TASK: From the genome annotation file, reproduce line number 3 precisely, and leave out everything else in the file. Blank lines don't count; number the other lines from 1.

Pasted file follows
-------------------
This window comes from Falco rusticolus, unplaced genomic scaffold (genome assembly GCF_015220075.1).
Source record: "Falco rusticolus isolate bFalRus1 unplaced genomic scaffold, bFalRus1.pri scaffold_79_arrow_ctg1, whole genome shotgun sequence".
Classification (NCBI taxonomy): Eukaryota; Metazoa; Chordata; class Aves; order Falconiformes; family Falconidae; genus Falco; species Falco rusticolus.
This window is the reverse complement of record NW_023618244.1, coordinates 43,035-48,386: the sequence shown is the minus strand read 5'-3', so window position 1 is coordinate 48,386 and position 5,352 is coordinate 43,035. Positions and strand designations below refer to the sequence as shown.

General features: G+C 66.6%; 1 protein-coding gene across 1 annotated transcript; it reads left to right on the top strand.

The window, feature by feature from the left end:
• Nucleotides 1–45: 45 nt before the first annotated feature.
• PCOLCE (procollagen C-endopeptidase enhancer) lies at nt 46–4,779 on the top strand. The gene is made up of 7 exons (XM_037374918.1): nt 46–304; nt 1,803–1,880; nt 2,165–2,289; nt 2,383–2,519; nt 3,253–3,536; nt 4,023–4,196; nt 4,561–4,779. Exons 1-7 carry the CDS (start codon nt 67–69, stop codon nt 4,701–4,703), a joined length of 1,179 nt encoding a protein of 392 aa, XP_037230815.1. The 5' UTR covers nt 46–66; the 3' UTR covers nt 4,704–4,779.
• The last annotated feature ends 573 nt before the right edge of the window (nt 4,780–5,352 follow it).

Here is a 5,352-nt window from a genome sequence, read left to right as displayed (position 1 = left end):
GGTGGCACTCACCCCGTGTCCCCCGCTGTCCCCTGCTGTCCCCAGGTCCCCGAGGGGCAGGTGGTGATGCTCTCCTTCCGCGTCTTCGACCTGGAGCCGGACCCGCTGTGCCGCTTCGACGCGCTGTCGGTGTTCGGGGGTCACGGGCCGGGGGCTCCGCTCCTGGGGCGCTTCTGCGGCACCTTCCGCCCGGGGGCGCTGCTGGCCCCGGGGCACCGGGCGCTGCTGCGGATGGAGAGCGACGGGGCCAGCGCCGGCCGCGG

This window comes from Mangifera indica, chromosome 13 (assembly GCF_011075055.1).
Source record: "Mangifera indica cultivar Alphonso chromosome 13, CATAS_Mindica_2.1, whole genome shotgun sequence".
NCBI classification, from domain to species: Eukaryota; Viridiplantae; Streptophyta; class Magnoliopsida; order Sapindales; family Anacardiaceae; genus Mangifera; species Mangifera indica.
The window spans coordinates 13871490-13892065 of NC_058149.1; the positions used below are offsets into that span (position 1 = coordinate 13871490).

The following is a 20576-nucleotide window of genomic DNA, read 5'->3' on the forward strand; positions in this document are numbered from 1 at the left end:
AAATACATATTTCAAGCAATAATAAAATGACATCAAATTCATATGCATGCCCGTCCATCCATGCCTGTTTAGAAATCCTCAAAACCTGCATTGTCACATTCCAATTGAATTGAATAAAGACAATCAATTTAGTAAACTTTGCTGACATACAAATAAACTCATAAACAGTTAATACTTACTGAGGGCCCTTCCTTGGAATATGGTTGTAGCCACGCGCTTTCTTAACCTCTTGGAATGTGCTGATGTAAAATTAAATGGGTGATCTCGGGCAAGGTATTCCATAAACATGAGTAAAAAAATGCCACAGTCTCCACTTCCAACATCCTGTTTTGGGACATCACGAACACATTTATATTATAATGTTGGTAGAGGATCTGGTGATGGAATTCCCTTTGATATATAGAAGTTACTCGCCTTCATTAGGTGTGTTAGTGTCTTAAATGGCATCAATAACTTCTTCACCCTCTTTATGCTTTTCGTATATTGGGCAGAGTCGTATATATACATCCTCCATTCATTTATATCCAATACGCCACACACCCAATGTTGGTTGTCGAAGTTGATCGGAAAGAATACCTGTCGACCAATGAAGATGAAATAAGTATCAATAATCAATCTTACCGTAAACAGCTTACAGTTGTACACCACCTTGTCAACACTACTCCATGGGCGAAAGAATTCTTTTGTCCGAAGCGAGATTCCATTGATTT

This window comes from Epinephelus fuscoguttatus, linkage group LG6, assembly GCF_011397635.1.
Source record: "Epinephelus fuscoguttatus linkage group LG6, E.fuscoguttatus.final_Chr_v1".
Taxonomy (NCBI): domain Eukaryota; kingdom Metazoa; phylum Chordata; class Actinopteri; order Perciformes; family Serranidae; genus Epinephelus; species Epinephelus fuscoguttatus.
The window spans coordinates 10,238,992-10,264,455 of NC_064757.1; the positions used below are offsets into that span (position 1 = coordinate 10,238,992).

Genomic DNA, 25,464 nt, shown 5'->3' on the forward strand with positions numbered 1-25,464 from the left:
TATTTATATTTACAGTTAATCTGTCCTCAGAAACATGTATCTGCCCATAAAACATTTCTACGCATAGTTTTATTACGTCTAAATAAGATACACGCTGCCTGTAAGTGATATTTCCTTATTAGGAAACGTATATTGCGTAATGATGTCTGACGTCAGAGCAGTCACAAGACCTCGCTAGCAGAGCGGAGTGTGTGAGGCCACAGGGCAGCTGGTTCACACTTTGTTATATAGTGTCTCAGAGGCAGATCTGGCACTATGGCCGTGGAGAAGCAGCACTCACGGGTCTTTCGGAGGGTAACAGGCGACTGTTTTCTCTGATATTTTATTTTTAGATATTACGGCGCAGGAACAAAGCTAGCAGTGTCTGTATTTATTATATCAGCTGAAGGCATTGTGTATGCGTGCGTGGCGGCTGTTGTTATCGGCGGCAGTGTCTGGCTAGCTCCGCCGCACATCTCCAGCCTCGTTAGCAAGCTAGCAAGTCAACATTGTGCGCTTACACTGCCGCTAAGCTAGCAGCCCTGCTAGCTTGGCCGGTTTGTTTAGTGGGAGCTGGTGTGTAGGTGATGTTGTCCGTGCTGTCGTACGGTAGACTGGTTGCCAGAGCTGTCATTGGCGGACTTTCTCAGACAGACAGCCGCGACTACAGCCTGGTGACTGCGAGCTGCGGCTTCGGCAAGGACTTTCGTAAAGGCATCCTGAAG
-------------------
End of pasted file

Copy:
Classification (NCBI taxonomy): Eukaryota; Metazoa; Chordata; class Aves; order Falconiformes; family Falconidae; genus Falco; species Falco rusticolus.